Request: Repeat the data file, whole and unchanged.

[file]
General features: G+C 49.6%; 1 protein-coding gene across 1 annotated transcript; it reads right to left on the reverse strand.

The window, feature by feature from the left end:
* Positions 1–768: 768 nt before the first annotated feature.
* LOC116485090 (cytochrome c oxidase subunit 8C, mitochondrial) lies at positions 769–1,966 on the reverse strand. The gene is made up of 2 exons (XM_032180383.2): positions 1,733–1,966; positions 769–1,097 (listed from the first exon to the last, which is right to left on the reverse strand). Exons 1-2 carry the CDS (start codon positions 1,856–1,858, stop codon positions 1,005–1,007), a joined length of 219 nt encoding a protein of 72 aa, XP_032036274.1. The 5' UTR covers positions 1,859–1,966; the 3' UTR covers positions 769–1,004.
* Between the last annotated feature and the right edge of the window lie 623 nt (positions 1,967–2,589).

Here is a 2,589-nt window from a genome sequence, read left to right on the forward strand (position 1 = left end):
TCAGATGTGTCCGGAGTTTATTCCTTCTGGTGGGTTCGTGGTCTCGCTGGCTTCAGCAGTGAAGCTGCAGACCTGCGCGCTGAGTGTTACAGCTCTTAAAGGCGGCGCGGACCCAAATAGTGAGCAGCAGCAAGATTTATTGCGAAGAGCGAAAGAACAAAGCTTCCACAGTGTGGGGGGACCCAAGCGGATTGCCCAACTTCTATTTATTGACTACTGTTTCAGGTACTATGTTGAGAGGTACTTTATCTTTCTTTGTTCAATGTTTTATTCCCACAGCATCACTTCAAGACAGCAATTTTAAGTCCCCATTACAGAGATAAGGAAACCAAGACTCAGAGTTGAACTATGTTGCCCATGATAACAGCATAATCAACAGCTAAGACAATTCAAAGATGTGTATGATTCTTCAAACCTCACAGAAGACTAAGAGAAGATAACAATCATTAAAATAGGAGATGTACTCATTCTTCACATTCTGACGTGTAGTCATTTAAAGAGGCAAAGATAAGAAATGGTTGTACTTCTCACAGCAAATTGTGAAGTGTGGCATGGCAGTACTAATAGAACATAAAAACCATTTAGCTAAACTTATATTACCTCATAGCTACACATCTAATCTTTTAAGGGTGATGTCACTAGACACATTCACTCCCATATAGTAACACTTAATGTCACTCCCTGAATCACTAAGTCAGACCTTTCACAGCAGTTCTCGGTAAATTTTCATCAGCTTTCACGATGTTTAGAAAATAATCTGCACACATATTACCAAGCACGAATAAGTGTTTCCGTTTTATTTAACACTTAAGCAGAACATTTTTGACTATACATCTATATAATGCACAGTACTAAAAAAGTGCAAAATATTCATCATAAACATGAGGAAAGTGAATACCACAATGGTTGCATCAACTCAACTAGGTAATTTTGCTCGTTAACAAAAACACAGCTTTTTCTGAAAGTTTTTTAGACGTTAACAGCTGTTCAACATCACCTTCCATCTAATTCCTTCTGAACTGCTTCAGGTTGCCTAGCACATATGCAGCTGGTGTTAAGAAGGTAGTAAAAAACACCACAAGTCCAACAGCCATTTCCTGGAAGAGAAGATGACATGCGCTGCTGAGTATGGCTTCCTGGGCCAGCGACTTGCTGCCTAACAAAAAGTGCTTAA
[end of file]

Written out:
General features: G+C 49.6%; 1 protein-coding gene across 1 annotated transcript; it reads right to left on the reverse strand.

The window, feature by feature from the left end:
* Positions 1–768: 768 nt before the first annotated feature.
* LOC116485090 (cytochrome c oxidase subunit 8C, mitochondrial) lies at positions 769–1,966 on the reverse strand. The gene is made up of 2 exons (XM_032180383.2): positions 1,733–1,966; positions 769–1,097 (listed from the first exon to the last, which is right to left on the reverse strand). Exons 1-2 carry the CDS (start codon positions 1,856–1,858, stop codon positions 1,005–1,007), a joined length of 219 nt encoding a protein of 72 aa, XP_032036274.1. The 5' UTR covers positions 1,859–1,966; the 3' UTR covers positions 769–1,004.
* Between the last annotated feature and the right edge of the window lie 623 nt (positions 1,967–2,589).

Here is a 2,589-nt window from a genome sequence, read left to right on the forward strand (position 1 = left end):
TCAGATGTGTCCGGAGTTTATTCCTTCTGGTGGGTTCGTGGTCTCGCTGGCTTCAGCAGTGAAGCTGCAGACCTGCGCGCTGAGTGTTACAGCTCTTAAAGGCGGCGCGGACCCAAATAGTGAGCAGCAGCAAGATTTATTGCGAAGAGCGAAAGAACAAAGCTTCCACAGTGTGGGGGGACCCAAGCGGATTGCCCAACTTCTATTTATTGACTACTGTTTCAGGTACTATGTTGAGAGGTACTTTATCTTTCTTTGTTCAATGTTTTATTCCCACAGCATCACTTCAAGACAGCAATTTTAAGTCCCCATTACAGAGATAAGGAAACCAAGACTCAGAGTTGAACTATGTTGCCCATGATAACAGCATAATCAACAGCTAAGACAATTCAAAGATGTGTATGATTCTTCAAACCTCACAGAAGACTAAGAGAAGATAACAATCATTAAAATAGGAGATGTACTCATTCTTCACATTCTGACGTGTAGTCATTTAAAGAGGCAAAGATAAGAAATGGTTGTACTTCTCACAGCAAATTGTGAAGTGTGGCATGGCAGTACTAATAGAACATAAAAACCATTTAGCTAAACTTATATTACCTCATAGCTACACATCTAATCTTTTAAGGGTGATGTCACTAGACACATTCACTCCCATATAGTAACACTTAATGTCACTCCCTGAATCACTAAGTCAGACCTTTCACAGCAGTTCTCGGTAAATTTTCATCAGCTTTCACGATGTTTAGAAAATAATCTGCACACATATTACCAAGCACGAATAAGTGTTTCCGTTTTATTTAACACTTAAGCAGAACATTTTTGACTATACATCTATATAATGCACAGTACTAAAAAAGTGCAAAATATTCATCATAAACATGAGGAAAGTGAATACCACAATGGTTGCATCAACTCAACTAGGTAATTTTGCTCGTTAACAAAAACACAGCTTTTTCTGAAAGTTTTTTAGACGTTAACAGCTGTTCAACATCACCTTCCATCTAATTCCTTCTGAACTGCTTCAGGTTGCCTAGCACATATGCAGCTGGTGTTAAGAAGGTAGTAAAAAACACCACAAGTCCAACAGCCATTTCCTGGAAGAGAAGATGACATGCGCTGCTGAGTATGGCTTCCTGGGCCAGCGACTTGCTGCCTAACAAAAAGTGCTTAA